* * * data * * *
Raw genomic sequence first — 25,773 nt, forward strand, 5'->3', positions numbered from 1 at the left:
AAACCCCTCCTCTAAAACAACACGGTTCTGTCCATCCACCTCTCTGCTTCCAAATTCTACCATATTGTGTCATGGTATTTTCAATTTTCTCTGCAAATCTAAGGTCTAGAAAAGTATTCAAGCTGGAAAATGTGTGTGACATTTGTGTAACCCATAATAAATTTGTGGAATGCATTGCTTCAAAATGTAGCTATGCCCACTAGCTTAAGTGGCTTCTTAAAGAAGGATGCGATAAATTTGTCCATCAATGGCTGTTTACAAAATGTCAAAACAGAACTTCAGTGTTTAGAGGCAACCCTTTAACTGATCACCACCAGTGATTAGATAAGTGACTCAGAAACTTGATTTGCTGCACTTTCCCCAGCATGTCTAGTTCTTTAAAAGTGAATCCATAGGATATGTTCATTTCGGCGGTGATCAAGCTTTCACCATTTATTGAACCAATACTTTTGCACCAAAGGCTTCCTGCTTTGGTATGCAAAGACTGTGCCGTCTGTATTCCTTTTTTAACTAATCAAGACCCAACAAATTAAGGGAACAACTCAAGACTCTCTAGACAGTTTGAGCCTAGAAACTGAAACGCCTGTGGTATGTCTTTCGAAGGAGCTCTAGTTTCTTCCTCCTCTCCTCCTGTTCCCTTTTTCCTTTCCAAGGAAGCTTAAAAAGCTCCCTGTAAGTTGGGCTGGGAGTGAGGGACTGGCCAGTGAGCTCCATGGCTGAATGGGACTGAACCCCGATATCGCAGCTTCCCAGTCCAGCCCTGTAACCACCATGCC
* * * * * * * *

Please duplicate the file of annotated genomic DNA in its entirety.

Raw genomic sequence first — 25,773 nt, forward strand, 5'->3', positions numbered from 1 at the left:
AAACCCCTCCTCTAAAACAACACGGTTCTGTCCATCCACCTCTCTGCTTCCAAATTCTACCATATTGTGTCATGGTATTTTCAATTTTCTCTGCAAATCTAAGGTCTAGAAAAGTATTCAAGCTGGAAAATGTGTGTGACATTTGTGTAACCCATAATAAATTTGTGGAATGCATTGCTTCAAAATGTAGCTATGCCCACTAGCTTAAGTGGCTTCTTAAAGAAGGATGCGATAAATTTGTCCATCAATGGCTGTTTACAAAATGTCAAAACAGAACTTCAGTGTTTAGAGGCAACCCTTTAACTGATCACCACCAGTGATTAGATAAGTGACTCAGAAACTTGATTTGCTGCACTTTCCCCAGCATGTCTAGTTCTTTAAAAGTGAATCCATAGGATATGTTCATTTCGGCGGTGATCAAGCTTTCACCATTTATTGAACCAATACTTTTGCACCAAAGGCTTCCTGCTTTGGTATGCAAAGACTGTGCCGTCTGTATTCCTTTTTTAACTAATCAAGACCCAACAAATTAAGGGAACAACTCAAGACTCTCTAGACAGTTTGAGCCTAGAAACTGAAACGCCTGTGGTATGTCTTTCGAAGGAGCTCTAGTTTCTTCCTCCTCTCCTCCTGTTCCCTTTTTCCTTTCCAAGGAAGCTTAAAAAGCTCCCTGTAAGTTGGGCTGGGAGTGAGGGACTGGCCAGTGAGCTCCATGGCTGAATGGGACTGAACCCCGATATCGCAGCTTCCCAGTCCAGCCCTGTAACCACCATGCC